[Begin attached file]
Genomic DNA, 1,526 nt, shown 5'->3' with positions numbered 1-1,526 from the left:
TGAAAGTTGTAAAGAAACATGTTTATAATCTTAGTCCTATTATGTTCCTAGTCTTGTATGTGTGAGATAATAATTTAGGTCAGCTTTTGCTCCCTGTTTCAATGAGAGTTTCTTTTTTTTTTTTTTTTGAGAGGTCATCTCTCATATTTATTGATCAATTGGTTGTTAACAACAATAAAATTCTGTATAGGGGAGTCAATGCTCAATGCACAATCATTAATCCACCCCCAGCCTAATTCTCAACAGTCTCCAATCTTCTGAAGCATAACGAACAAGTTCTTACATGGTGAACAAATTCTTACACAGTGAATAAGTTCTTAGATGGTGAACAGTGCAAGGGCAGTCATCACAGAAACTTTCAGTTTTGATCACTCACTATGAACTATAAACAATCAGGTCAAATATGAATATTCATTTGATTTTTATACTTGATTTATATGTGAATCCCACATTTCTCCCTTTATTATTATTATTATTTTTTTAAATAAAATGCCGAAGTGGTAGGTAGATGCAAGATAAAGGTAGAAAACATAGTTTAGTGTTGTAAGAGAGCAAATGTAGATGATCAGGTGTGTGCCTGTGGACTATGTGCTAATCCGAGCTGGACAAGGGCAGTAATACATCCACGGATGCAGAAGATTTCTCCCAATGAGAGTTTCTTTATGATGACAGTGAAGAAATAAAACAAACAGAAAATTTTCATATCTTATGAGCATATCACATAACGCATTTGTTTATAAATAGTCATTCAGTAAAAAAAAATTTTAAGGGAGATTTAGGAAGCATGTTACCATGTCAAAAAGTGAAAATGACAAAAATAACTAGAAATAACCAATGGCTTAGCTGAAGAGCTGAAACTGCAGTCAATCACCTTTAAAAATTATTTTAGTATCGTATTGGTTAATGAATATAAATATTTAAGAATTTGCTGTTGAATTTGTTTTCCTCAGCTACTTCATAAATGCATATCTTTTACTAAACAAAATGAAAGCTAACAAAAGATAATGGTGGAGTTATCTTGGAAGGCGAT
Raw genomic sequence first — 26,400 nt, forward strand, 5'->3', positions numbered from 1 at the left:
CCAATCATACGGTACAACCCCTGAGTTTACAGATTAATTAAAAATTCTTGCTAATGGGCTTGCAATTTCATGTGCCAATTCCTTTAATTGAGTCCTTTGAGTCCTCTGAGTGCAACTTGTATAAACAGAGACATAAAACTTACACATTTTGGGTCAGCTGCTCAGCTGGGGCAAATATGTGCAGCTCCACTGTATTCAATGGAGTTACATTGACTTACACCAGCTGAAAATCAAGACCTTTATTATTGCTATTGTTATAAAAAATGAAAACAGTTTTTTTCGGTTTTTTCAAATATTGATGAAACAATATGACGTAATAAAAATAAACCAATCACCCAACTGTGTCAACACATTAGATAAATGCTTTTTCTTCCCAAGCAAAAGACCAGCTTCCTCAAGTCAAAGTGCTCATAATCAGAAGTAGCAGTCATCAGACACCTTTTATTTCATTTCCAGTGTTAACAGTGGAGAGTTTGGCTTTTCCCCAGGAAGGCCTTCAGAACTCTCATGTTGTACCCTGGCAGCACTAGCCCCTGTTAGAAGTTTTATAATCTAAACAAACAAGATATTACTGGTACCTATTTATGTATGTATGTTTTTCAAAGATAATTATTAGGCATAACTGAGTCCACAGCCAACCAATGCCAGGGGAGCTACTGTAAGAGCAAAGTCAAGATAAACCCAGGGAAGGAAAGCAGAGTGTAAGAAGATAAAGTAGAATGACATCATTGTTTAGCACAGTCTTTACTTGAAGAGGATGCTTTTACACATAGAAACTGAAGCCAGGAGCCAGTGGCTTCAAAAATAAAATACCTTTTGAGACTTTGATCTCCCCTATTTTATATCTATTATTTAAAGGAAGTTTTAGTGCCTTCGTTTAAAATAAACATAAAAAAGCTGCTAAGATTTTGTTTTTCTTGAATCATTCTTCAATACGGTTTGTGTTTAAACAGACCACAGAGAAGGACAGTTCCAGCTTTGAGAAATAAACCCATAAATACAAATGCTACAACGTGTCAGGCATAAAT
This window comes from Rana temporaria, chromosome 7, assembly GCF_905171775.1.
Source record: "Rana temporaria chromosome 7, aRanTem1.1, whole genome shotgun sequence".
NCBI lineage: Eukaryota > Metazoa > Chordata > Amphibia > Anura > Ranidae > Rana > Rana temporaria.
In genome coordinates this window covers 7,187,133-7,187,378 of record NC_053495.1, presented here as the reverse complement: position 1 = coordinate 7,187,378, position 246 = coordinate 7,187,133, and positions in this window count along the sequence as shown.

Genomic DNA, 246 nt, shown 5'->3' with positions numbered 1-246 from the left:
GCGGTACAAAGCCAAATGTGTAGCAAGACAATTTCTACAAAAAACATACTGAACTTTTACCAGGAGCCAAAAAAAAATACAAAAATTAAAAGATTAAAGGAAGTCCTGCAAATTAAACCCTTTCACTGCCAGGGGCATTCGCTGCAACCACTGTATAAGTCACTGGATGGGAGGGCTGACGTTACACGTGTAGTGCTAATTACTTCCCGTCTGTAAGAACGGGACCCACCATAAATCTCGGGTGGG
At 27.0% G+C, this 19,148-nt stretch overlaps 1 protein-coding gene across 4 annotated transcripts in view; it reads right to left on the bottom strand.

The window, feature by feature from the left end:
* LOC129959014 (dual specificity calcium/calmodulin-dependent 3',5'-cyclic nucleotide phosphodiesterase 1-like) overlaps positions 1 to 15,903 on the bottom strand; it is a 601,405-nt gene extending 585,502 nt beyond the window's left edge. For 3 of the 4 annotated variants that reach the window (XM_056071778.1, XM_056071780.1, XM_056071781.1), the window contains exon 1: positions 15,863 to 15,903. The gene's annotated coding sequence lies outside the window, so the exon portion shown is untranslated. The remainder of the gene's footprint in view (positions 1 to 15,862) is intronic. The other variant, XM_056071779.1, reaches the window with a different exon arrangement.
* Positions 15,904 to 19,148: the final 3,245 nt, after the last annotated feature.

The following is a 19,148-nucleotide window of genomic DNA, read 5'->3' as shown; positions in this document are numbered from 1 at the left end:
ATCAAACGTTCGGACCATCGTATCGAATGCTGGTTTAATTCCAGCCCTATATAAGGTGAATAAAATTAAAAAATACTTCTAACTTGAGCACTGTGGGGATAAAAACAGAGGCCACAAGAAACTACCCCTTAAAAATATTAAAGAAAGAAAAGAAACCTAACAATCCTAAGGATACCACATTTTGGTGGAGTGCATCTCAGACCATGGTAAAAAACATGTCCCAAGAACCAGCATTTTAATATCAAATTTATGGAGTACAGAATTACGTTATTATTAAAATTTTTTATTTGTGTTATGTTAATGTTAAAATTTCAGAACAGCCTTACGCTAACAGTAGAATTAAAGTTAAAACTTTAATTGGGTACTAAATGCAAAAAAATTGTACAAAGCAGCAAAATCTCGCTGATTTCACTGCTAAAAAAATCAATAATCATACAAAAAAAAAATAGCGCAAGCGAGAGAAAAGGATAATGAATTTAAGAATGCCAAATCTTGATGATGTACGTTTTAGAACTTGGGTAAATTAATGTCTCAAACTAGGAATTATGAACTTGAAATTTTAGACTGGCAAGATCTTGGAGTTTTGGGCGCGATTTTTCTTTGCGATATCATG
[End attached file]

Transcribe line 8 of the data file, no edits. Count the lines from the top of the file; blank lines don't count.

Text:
In genome coordinates this window covers 7,187,133-7,187,378 of record NC_053495.1, presented here as the reverse complement: position 1 = coordinate 7,187,378, position 246 = coordinate 7,187,133, and positions in this window count along the sequence as shown.